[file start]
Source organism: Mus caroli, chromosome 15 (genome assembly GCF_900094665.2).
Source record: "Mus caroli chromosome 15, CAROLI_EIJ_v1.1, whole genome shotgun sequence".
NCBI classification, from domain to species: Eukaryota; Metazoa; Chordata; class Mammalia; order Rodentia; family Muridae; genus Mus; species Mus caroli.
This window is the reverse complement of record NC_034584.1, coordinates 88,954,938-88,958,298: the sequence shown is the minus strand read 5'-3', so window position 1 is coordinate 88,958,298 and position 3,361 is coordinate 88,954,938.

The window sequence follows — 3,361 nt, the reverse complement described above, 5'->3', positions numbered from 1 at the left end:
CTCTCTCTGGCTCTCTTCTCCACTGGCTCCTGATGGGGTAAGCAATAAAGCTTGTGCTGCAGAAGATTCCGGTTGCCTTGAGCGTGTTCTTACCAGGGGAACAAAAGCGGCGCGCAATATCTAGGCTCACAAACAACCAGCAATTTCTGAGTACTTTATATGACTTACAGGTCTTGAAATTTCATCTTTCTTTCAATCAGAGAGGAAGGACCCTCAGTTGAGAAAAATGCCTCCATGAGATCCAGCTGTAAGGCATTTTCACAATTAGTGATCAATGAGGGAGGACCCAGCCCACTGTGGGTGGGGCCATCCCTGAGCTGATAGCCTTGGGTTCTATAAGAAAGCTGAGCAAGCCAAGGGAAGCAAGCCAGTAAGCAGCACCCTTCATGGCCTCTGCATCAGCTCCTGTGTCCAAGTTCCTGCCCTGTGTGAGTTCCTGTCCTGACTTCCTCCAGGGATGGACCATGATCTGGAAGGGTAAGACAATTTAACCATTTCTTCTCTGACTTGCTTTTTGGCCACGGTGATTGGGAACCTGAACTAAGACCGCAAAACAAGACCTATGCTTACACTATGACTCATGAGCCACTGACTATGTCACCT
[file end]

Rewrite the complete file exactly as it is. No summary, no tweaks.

Source organism: Mus caroli, chromosome 15 (genome assembly GCF_900094665.2).
Source record: "Mus caroli chromosome 15, CAROLI_EIJ_v1.1, whole genome shotgun sequence".
NCBI classification, from domain to species: Eukaryota; Metazoa; Chordata; class Mammalia; order Rodentia; family Muridae; genus Mus; species Mus caroli.
This window is the reverse complement of record NC_034584.1, coordinates 88,954,938-88,958,298: the sequence shown is the minus strand read 5'-3', so window position 1 is coordinate 88,958,298 and position 3,361 is coordinate 88,954,938.

The window sequence follows — 3,361 nt, the reverse complement described above, 5'->3', positions numbered from 1 at the left end:
CTCTCTCTGGCTCTCTTCTCCACTGGCTCCTGATGGGGTAAGCAATAAAGCTTGTGCTGCAGAAGATTCCGGTTGCCTTGAGCGTGTTCTTACCAGGGGAACAAAAGCGGCGCGCAATATCTAGGCTCACAAACAACCAGCAATTTCTGAGTACTTTATATGACTTACAGGTCTTGAAATTTCATCTTTCTTTCAATCAGAGAGGAAGGACCCTCAGTTGAGAAAAATGCCTCCATGAGATCCAGCTGTAAGGCATTTTCACAATTAGTGATCAATGAGGGAGGACCCAGCCCACTGTGGGTGGGGCCATCCCTGAGCTGATAGCCTTGGGTTCTATAAGAAAGCTGAGCAAGCCAAGGGAAGCAAGCCAGTAAGCAGCACCCTTCATGGCCTCTGCATCAGCTCCTGTGTCCAAGTTCCTGCCCTGTGTGAGTTCCTGTCCTGACTTCCTCCAGGGATGGACCATGATCTGGAAGGGTAAGACAATTTAACCATTTCTTCTCTGACTTGCTTTTTGGCCACGGTGATTGGGAACCTGAACTAAGACCGCAAAACAAGACCTATGCTTACACTATGACTCATGAGCCACTGACTATGTCACCT